Bottom line: Selenium and Male Infertility
- Adequate selenium status is important for male fertility.
- Several studies have investigated the mechanism of action of selenium and selenoproteins in the male role in reproduction.
- Oxidative stress has been identified as a leading cause of male infertility.
- The selenoenzyme glutathione peroxidase (GPx-4) plays an essential role in the regulation of spermatogenesis.
Buhling K, Schumacher A, Eulenburg CZ, Laakmann E: Influence of oral vitamin and mineral supplementation on male infertility: a meta-analysis and systematic review.; Reprod Biomed Online 2019 39 269-279.
European Food Safety Authority: Scientific Opinion on the Substantiation of Health Claims related to Selenium.; EFSA Journal 2009 1220.
Keskes-Ammar L, Feki-Chakroun N, Rebai T, Sahnoun Z, et al.: Sperm oxidative stress and the effect of an oral vitamin E and selenium supplement on semen quality in infertile men.; Arch Androl 2003 49 83-94.
Kumar N & Singh AK. 2015. Trends of male factor infertility, an important cause of infertility: A review of literature. J Hum Reprod Sci. 2015 Oct-Dec; 8(4): 191–196.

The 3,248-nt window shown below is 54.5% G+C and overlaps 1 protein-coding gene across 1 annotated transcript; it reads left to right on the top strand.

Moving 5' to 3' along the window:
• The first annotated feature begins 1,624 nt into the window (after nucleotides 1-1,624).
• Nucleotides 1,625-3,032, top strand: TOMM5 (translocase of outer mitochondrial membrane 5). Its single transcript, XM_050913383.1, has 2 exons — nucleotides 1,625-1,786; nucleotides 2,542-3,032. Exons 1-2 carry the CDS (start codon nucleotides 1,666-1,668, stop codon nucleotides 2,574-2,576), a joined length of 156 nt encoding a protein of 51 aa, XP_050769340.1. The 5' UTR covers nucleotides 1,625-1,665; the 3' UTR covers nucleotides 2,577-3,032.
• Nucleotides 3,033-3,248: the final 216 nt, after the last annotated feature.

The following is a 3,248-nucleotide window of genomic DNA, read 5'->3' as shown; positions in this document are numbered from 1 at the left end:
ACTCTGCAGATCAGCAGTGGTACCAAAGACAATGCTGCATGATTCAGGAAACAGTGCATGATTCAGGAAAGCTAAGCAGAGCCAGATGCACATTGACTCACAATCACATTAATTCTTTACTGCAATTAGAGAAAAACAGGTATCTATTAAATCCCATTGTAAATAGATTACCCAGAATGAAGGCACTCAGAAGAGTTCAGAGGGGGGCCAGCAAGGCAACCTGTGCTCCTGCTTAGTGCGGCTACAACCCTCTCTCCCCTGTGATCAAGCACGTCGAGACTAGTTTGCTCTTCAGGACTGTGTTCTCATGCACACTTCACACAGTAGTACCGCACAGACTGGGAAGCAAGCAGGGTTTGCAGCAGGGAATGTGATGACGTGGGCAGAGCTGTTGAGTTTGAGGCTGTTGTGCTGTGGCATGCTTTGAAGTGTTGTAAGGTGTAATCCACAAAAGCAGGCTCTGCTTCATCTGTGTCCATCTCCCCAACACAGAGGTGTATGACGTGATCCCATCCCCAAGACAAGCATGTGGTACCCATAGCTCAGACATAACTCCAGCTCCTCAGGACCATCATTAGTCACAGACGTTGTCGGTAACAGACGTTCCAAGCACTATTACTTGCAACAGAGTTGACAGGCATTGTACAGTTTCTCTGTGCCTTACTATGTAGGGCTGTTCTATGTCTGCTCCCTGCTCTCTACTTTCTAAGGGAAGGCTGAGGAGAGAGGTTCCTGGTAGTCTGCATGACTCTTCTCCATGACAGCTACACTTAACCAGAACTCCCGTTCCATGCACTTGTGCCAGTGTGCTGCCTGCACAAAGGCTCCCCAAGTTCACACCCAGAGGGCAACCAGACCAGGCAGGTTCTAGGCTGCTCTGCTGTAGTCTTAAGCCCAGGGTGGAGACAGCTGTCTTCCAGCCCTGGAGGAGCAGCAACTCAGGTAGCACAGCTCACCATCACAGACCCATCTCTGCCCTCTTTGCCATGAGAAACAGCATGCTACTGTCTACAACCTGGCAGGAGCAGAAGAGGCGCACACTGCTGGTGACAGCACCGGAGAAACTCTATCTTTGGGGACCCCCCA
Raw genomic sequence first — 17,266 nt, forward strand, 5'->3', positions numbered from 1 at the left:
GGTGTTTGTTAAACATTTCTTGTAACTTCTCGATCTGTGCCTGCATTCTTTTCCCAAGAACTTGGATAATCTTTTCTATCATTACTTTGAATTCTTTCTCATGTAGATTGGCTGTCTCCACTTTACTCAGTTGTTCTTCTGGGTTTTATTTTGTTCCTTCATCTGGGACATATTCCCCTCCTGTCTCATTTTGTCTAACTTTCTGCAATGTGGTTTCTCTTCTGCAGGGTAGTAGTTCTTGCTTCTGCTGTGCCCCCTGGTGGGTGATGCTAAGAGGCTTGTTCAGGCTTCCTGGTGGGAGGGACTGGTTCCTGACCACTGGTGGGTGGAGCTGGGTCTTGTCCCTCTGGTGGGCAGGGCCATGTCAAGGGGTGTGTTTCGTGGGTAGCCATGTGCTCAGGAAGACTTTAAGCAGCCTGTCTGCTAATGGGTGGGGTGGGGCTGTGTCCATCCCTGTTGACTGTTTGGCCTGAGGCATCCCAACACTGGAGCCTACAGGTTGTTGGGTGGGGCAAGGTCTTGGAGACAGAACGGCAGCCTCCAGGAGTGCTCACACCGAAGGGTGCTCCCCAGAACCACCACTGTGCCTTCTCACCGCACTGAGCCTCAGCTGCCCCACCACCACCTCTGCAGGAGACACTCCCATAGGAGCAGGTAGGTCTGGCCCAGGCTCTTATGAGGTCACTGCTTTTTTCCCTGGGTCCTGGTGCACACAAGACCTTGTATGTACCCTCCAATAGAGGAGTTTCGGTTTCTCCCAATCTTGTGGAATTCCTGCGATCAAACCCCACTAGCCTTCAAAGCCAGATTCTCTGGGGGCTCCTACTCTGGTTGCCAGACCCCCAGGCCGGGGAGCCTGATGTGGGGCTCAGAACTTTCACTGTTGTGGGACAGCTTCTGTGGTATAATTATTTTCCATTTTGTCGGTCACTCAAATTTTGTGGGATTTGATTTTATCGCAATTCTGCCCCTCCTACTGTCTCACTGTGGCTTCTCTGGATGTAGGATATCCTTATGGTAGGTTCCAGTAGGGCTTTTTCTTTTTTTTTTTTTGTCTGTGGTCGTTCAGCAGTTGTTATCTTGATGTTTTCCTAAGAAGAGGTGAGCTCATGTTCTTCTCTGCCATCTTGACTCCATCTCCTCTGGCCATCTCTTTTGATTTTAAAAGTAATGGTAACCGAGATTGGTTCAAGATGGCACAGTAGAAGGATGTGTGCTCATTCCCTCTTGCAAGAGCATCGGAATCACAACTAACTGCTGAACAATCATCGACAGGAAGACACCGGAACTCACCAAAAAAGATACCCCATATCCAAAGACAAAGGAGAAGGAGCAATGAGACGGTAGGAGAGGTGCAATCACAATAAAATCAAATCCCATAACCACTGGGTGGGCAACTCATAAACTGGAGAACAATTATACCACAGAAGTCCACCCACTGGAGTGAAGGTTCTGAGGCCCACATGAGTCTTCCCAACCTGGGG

Macpherson A, Scott R, Yates R: The effect of selenium supplementation in sub-fertile males (abstract); 8th Intl.Conf. on Trace Element Metabolism in Man and Animals. 1993.
Moslemi MK, Tavanbaksh S: Selenium-vitamin E supplementation in infertile men: effects on semen parameters and pregnancy rate; Int J Gen Med 2011 99-104.
Rayman MP: Selenium and human health.; Lancet 2012 379 9822 1256-68.
Rayman MP: The argument for increasing selenium intake.; Proc Nutr Soc 2002 61 203-15.
Safarinejad MR, Safarinejad S: Efficacy of selenium and/or N-acetyl-cysteine for improving semen parameters in infertile men; J Urol 2009 181 741-51.
Salas-Huetos A, Rosique-Esteban N, Becerra-Tomas N, Vizmanos B: TheEffect of nutrients and dietary supplements on sperm quality parameters: a systematic review and meta-analysis of randomized controlled trials.; Adv Nutr 2018 833-848.
Scott R, MacPherson A, Yates RW, Hussain B, et al.: The effect of oral selenium supplementation on human sperm motility.; Br J Urol 1998 82 76-80.
The information contained in this review article is not intended as medical advice and should not be used as such.
15 June 2020